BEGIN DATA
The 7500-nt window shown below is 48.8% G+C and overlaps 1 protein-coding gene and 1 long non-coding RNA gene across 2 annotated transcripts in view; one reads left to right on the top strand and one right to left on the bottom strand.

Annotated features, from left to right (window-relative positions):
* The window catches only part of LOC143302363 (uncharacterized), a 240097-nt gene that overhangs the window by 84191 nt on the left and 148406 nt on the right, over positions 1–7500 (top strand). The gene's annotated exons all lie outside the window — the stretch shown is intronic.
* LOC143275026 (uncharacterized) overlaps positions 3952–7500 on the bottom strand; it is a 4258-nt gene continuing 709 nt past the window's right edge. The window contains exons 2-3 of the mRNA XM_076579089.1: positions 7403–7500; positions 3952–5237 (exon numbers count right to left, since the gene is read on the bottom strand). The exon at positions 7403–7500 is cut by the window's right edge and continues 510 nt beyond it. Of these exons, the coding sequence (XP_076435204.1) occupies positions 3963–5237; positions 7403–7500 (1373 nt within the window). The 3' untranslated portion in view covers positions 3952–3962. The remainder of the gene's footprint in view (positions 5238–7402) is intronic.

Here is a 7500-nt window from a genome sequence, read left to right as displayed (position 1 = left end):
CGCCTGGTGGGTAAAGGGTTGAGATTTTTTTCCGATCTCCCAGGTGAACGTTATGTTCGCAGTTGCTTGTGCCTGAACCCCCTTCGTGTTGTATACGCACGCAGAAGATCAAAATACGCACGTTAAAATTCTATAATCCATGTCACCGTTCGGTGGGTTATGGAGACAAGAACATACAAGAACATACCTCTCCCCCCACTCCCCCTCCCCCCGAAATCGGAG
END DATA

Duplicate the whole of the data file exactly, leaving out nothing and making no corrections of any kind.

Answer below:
The 7500-nt window shown below is 48.8% G+C and overlaps 1 protein-coding gene and 1 long non-coding RNA gene across 2 annotated transcripts in view; one reads left to right on the top strand and one right to left on the bottom strand.

Annotated features, from left to right (window-relative positions):
* The window catches only part of LOC143302363 (uncharacterized), a 240097-nt gene that overhangs the window by 84191 nt on the left and 148406 nt on the right, over positions 1–7500 (top strand). The gene's annotated exons all lie outside the window — the stretch shown is intronic.
* LOC143275026 (uncharacterized) overlaps positions 3952–7500 on the bottom strand; it is a 4258-nt gene continuing 709 nt past the window's right edge. The window contains exons 2-3 of the mRNA XM_076579089.1: positions 7403–7500; positions 3952–5237 (exon numbers count right to left, since the gene is read on the bottom strand). The exon at positions 7403–7500 is cut by the window's right edge and continues 510 nt beyond it. Of these exons, the coding sequence (XP_076435204.1) occupies positions 3963–5237; positions 7403–7500 (1373 nt within the window). The 3' untranslated portion in view covers positions 3952–3962. The remainder of the gene's footprint in view (positions 5238–7402) is intronic.

Here is a 7500-nt window from a genome sequence, read left to right as displayed (position 1 = left end):
CGCCTGGTGGGTAAAGGGTTGAGATTTTTTTCCGATCTCCCAGGTGAACGTTATGTTCGCAGTTGCTTGTGCCTGAACCCCCTTCGTGTTGTATACGCACGCAGAAGATCAAAATACGCACGTTAAAATTCTATAATCCATGTCACCGTTCGGTGGGTTATGGAGACAAGAACATACAAGAACATACCTCTCCCCCCACTCCCCCTCCCCCCGAAATCGGAG